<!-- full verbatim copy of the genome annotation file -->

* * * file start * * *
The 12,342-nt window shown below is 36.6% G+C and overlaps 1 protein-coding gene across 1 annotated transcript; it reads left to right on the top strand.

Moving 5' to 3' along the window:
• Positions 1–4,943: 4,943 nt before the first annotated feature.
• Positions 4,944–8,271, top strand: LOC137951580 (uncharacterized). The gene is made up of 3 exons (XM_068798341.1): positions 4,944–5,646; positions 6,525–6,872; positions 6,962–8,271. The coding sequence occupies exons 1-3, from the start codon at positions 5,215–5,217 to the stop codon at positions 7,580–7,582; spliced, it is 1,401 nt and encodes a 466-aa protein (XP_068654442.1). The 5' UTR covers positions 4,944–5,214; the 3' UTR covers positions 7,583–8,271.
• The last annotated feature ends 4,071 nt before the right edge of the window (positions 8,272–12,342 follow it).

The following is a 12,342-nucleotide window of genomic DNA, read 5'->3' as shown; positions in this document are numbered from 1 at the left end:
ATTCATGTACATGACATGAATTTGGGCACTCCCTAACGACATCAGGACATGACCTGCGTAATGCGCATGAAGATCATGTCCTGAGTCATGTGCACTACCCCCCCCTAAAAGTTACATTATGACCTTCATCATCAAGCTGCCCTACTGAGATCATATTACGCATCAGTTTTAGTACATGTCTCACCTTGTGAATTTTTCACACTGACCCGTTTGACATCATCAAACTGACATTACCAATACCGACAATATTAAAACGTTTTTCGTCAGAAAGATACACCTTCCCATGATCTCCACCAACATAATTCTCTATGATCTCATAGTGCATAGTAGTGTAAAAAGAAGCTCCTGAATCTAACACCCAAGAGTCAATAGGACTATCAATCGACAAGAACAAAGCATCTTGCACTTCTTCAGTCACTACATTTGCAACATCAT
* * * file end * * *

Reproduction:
The 12,342-nt window shown below is 36.6% G+C and overlaps 1 protein-coding gene across 1 annotated transcript; it reads left to right on the top strand.

Moving 5' to 3' along the window:
• Positions 1–4,943: 4,943 nt before the first annotated feature.
• Positions 4,944–8,271, top strand: LOC137951580 (uncharacterized). The gene is made up of 3 exons (XM_068798341.1): positions 4,944–5,646; positions 6,525–6,872; positions 6,962–8,271. The coding sequence occupies exons 1-3, from the start codon at positions 5,215–5,217 to the stop codon at positions 7,580–7,582; spliced, it is 1,401 nt and encodes a 466-aa protein (XP_068654442.1). The 5' UTR covers positions 4,944–5,214; the 3' UTR covers positions 7,583–8,271.
• The last annotated feature ends 4,071 nt before the right edge of the window (positions 8,272–12,342 follow it).

The following is a 12,342-nucleotide window of genomic DNA, read 5'->3' as shown; positions in this document are numbered from 1 at the left end:
ATTCATGTACATGACATGAATTTGGGCACTCCCTAACGACATCAGGACATGACCTGCGTAATGCGCATGAAGATCATGTCCTGAGTCATGTGCACTACCCCCCCCTAAAAGTTACATTATGACCTTCATCATCAAGCTGCCCTACTGAGATCATATTACGCATCAGTTTTAGTACATGTCTCACCTTGTGAATTTTTCACACTGACCCGTTTGACATCATCAAACTGACATTACCAATACCGACAATATTAAAACGTTTTTCGTCAGAAAGATACACCTTCCCATGATCTCCACCAACATAATTCTCTATGATCTCATAGTGCATAGTAGTGTAAAAAGAAGCTCCTGAATCTAACACCCAAGAGTCAATAGGACTATCAATCGACAAGAACAAAGCATCTTGCACTTCTTCAGTCACTACATTTGCAACATCAT